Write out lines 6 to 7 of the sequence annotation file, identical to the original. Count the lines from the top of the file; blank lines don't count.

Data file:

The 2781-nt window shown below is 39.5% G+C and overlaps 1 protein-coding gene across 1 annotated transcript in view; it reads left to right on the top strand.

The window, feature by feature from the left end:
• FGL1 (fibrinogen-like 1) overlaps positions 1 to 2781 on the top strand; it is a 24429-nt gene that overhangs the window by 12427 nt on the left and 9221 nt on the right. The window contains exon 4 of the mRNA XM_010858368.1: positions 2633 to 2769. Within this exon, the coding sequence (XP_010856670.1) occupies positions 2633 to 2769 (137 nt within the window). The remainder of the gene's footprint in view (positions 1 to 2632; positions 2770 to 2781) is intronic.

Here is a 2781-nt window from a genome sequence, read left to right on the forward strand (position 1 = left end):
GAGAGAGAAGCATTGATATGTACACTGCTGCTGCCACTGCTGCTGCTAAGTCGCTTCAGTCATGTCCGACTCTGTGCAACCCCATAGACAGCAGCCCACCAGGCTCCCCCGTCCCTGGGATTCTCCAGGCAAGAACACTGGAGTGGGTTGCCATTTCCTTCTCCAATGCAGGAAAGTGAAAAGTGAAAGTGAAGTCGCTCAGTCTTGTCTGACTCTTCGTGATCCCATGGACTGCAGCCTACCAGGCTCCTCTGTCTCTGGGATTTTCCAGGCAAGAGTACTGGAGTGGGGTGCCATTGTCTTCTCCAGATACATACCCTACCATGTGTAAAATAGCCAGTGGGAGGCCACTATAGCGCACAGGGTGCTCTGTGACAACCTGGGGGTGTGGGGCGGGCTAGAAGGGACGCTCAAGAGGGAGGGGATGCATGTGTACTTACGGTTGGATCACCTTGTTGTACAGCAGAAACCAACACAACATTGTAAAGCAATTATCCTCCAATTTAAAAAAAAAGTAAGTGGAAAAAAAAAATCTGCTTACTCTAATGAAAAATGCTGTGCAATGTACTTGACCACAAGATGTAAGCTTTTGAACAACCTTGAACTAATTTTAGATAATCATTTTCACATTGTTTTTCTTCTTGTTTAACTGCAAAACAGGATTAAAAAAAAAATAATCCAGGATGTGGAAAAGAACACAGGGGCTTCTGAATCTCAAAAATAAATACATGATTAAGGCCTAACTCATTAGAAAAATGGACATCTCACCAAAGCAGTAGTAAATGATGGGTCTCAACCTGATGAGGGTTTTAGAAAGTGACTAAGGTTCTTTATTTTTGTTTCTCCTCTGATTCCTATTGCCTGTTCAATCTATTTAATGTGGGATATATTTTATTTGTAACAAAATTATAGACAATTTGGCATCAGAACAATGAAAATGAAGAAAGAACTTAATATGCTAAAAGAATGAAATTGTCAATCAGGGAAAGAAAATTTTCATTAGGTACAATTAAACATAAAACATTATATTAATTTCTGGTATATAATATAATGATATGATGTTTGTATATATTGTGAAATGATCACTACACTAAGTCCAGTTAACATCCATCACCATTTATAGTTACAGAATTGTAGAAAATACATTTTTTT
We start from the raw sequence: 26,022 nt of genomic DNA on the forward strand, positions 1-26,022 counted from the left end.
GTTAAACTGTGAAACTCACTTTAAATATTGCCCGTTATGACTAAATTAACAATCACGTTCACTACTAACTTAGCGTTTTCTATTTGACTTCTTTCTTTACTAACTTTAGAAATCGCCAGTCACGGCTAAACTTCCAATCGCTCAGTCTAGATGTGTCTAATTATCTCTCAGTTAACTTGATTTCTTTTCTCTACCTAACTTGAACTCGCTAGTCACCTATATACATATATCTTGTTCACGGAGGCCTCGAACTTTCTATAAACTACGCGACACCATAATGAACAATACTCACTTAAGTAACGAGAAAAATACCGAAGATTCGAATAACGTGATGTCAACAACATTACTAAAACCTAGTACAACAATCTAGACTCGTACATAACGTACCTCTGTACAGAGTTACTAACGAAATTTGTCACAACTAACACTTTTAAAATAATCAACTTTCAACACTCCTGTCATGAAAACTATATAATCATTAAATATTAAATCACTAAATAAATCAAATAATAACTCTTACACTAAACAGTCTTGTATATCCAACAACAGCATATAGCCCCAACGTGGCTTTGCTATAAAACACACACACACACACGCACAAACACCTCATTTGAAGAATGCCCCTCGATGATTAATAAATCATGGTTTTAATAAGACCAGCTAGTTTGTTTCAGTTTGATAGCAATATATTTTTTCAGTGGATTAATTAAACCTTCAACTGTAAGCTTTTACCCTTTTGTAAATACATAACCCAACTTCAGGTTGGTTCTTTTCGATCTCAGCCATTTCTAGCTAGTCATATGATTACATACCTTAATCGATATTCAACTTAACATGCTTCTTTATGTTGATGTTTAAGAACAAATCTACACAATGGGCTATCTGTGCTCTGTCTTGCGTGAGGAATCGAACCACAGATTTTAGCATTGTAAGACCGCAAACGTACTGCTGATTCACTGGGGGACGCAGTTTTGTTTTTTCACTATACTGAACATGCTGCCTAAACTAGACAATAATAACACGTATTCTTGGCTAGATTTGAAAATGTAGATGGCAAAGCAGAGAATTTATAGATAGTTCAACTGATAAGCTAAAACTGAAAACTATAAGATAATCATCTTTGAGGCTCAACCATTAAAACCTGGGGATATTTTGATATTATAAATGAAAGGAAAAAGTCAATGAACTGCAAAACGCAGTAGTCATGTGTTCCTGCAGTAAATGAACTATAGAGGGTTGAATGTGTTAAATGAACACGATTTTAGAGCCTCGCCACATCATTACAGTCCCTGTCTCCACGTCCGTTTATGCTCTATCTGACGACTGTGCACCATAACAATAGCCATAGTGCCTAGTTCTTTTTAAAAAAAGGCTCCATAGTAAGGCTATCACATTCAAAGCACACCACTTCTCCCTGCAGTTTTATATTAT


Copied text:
We start from the raw sequence: 26,022 nt of genomic DNA on the forward strand, positions 1-26,022 counted from the left end.
GTTAAACTGTGAAACTCACTTTAAATATTGCCCGTTATGACTAAATTAACAATCACGTTCACTACTAACTTAGCGTTTTCTATTTGACTTCTTTCTTTACTAACTTTAGAAATCGCCAGTCACGGCTAAACTTCCAATCGCTCAGTCTAGATGTGTCTAATTATCTCTCAGTTAACTTGATTTCTTTTCTCTACCTAACTTGAACTCGCTAGTCACCTATATACATATATCTTGTTCACGGAGGCCTCGAACTTTCTATAAACTACGCGACACCATAATGAACAATACTCACTTAAGTAACGAGAAAAATACCGAAGATTCGAATAACGTGATGTCAACAACATTACTAAAACCTAGTACAACAATCTAGACTCGTACATAACGTACCTCTGTACAGAGTTACTAACGAAATTTGTCACAACTAACACTTTTAAAATAATCAACTTTCAACACTCCTGTCATGAAAACTATATAATCATTAAATATTAAATCACTAAATAAATCAAATAATAACTCTTACACTAAACAGTCTTGTATATCCAACAACAGCATATAGCCCCAACGTGGCTTTGCTATAAAACACACACACACACACGCACAAACACCTCATTTGAAGAATGCCCCTCGATGATTAATAAATCATGGTTTTAATAAGACCAGCTAGTTTGTTTCAGTTTGATAGCAATATATTTTTTCAGTGGATTAATTAAACCTTCAACTGTAAGCTTTTACCCTTTTGTAAATACATAACCCAACTTCAGGTTGGTTCTTTTCGATCTCAGCCATTTCTAGCTAGTCATATGATTACATACCTTAATCGATATTCAACTTAACATGCTTCTTTATGTTGATGTTTAAGAACAAATCTACACAATGGGCTATCTGTGCTCTGTCTTGCGTGAGGAATCGAACCACAGATTTTAGCATTGTAAGACCGCAAACGTACTGCTGATTCACTGGGGGACGCAGTTTTGTTTTTTCACTATACTGAACATGCTGCCTAAACTAGACAATAATAACACGTATTCTTGGCTAGATTTGAAAATGTAGATGGCAAAGCAGAGAATTTATAGATAGTTCAACTGATAAGCTAAAACTGAAAACTATAAGATAATCATCTTTGAGGCTCAACCATTAAAACCTGGGGATATTTTGATATTATAAATGAAAGGAAAAAGTCAATGAACTGCAAAACGCAGTAGTCATGTGTTCCTGCAGTAAATGAACTATAGAGGGTTGAATGTGTTAAATGAACACGATTTTAGAGCCTCGCCACATCATTACAGTCCCTGTCTCCACGTCCGTTTATGCTCTATCTGACGACTGTGCACCATAACAATAGCCATAGTGCCTAGTTCTTTTTAAAAAAAGGCTCCATAGTAAGGCTATCACATTCAAAGCACACCACTTCTCCCTGCAGTTTTATATTAT